Ancient Monuments

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Bowl barrow on Eston Moor, 1.2km north-west of High Barnaby Farm

A Scheduled Monument in Eston, Redcar and Cleveland

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Latitude: 54.5543 / 54°33'15"N

Longitude: -1.1217 / 1°7'18"W

OS Eastings: 456899.71353

OS Northings: 518026.262178

OS Grid: NZ568180

Mapcode National: GBR NHLS.Y6

Mapcode Global: WHD71.RS1G

Entry Name: Bowl barrow on Eston Moor, 1.2km north-west of High Barnaby Farm

Scheduled Date: 10 June 1952

Last Amended: 19 February 1993

Source: Historic England

Source ID: 1011279

English Heritage Legacy ID: 20857

County: Redcar and Cleveland

Electoral Ward/Division: Eston

Built-Up Area: Middlesbrough

Traditional County: Yorkshire

Lieutenancy Area (Ceremonial County): North Yorkshire

Church of England Parish: Eston Christ Church

Church of England Diocese: York


The monument includes a bowl barrow of Bronze Age date situated on open
moorland with a southerly aspect. The mound measures 10m across and survives
to a height of 1.2m. At the centre of the mound there is a large hollow
measuring 4m across, the result of partial excavation in the 19th century by
William Ord which revealed the remains of a Bronze Age cremation and Bronze
Age pottery. The surrounding ditch, dug to provide material to build the
mound, is no longer visible at ground level but survives as a buried feature
2m across.

The site of the monument is shown on the attached map extract.
It includes a 2 metre boundary around the archaeological features,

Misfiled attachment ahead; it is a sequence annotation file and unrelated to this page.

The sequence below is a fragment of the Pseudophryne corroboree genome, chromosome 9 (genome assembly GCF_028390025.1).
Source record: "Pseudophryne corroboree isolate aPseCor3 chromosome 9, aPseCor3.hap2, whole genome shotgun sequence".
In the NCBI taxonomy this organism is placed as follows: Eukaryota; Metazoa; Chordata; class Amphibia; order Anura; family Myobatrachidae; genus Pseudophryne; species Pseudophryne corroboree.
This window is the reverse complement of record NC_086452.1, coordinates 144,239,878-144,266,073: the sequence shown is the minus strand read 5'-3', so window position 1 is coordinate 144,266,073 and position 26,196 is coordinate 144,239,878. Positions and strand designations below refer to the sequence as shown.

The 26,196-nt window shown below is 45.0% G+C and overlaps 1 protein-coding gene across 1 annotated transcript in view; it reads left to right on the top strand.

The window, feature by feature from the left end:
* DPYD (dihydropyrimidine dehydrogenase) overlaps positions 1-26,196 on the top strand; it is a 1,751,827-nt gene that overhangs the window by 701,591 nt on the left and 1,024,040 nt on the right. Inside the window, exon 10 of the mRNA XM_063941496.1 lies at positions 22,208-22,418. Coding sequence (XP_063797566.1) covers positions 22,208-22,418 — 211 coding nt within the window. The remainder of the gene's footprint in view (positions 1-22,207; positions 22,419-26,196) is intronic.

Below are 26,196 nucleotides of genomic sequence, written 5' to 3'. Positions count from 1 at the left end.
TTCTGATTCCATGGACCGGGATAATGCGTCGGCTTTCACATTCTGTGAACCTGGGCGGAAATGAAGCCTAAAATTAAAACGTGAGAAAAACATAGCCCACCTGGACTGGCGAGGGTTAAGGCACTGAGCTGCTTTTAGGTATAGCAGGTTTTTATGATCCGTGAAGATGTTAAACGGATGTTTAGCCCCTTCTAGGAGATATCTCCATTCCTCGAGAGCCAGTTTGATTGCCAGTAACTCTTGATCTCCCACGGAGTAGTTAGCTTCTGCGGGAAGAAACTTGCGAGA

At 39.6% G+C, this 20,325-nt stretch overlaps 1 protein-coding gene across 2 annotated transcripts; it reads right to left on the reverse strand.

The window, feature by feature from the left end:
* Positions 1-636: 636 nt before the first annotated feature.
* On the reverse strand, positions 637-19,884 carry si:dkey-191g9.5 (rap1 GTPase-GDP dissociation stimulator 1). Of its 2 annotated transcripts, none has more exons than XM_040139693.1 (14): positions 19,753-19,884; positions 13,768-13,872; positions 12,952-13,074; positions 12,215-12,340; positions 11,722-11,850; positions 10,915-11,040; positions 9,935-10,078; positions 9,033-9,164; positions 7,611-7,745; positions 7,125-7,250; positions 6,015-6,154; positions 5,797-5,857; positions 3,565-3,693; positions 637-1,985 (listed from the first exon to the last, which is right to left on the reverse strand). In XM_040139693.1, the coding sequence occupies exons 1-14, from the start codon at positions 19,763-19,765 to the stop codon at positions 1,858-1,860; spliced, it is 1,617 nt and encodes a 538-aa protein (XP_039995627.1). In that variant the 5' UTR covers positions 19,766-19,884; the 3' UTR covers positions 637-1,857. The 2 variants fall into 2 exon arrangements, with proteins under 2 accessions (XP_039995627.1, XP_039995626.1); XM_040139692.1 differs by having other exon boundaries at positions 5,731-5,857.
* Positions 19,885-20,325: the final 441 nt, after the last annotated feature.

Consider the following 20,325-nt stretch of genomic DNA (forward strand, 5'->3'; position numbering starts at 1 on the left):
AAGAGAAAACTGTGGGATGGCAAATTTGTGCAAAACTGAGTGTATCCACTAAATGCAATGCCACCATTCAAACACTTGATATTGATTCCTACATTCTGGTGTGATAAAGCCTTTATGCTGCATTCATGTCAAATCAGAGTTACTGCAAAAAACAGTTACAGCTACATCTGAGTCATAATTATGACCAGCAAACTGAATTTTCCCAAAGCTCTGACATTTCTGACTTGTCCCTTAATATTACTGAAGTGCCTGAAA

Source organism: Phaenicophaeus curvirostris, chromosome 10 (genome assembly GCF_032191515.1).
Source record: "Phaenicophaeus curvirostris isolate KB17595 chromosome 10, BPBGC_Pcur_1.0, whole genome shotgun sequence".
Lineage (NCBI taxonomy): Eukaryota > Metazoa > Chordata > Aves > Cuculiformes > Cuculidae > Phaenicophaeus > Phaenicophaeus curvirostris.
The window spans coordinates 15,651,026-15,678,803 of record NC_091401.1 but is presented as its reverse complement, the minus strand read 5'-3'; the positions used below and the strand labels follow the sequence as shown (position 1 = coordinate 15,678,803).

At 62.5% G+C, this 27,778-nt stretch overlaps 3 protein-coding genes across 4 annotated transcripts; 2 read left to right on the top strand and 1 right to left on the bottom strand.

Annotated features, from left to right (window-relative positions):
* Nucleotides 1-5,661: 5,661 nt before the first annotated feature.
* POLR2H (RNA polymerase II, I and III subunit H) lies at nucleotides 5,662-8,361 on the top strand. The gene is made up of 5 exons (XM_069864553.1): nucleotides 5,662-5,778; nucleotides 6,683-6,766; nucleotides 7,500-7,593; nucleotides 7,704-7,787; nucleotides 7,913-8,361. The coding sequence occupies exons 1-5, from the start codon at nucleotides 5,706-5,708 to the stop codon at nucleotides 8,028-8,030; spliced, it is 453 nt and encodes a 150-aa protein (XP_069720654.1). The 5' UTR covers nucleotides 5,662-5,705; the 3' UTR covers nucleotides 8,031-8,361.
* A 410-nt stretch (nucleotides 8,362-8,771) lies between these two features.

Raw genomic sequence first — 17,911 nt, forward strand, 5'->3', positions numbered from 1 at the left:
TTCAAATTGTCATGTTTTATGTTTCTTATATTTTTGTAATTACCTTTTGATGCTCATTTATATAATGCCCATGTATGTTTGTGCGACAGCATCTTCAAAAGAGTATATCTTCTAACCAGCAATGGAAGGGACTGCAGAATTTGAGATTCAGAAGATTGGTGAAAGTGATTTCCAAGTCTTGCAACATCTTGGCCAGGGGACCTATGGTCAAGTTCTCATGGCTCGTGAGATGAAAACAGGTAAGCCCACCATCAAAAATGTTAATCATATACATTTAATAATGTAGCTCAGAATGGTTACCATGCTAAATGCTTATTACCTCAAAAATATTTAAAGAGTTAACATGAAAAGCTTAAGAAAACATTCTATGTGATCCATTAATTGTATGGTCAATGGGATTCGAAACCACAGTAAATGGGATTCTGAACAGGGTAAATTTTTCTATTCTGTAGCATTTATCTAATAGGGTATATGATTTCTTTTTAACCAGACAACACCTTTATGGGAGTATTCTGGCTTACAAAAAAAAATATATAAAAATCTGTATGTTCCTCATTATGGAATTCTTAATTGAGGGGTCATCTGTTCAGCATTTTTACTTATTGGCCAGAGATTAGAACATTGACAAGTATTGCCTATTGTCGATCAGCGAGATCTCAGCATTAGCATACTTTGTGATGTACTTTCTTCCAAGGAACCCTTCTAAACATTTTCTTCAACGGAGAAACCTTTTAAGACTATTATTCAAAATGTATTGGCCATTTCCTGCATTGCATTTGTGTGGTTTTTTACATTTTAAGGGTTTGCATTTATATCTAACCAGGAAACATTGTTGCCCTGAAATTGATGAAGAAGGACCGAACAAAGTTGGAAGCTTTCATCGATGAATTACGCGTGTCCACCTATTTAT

considered to be essential for the monument's support and preservation.

Source: Historic England

Reasons for Scheduling

Bowl barrows, the most numerous form of round barrow, are funerary monuments
dating from the Late Neolithic period to the Late Bronze Age, with most
examples belonging to the period 2400-1500 BC. They were constructed as
earthen or rubble mounds, sometimes ditched, which covered single or multiple
burials. They occur either in isolation or grouped as cemeteries and often
acted as a focus for burials in later periods. Often superficially similar,
although differing widely in size, they exhibit regional variations in form
and a diversity of burial practices. There are over 10,000 surviving bowl
barrows recorded nationally (many more have already been destroyed), occurring
across most of lowland Britain. Often occupying prominent locations, they are
a major historic element in the modern landscape and their considerable
variation of form and longevity as a monument type provide important
information on the diversity of beliefs and social organisations amongst early
prehistoric communities. They are particularly representative of their period
and a substantial proportion of surviving examples are considered worthy of

Although the bowl barrow on Eston Moor has been subject to partial excavation
in the past, the extent of disturbance is not great and archaeological
deposits survive well. Evidence of the manner of construction and the nature
and duration of use will be preserved within and beneath the surviving mound.
Additionally, evidence relating to the Bronze Age environment around the
monument and of the wider landscape will also survive. The importance of this
monument is increased by the survival of contemporary barrows in the vicinity;
this evidence provides a clear indication of the extent of Bronze Age
settlement and activity in the area.

Source: Historic England


Books and journals
Vyner, B E, 'Yorkshire Archaeological Journal' in Bronze Age activity on the Eston Hills, Cleveland, , Vol. 63, (1991), 39
No. 0070,

Source: Historic England

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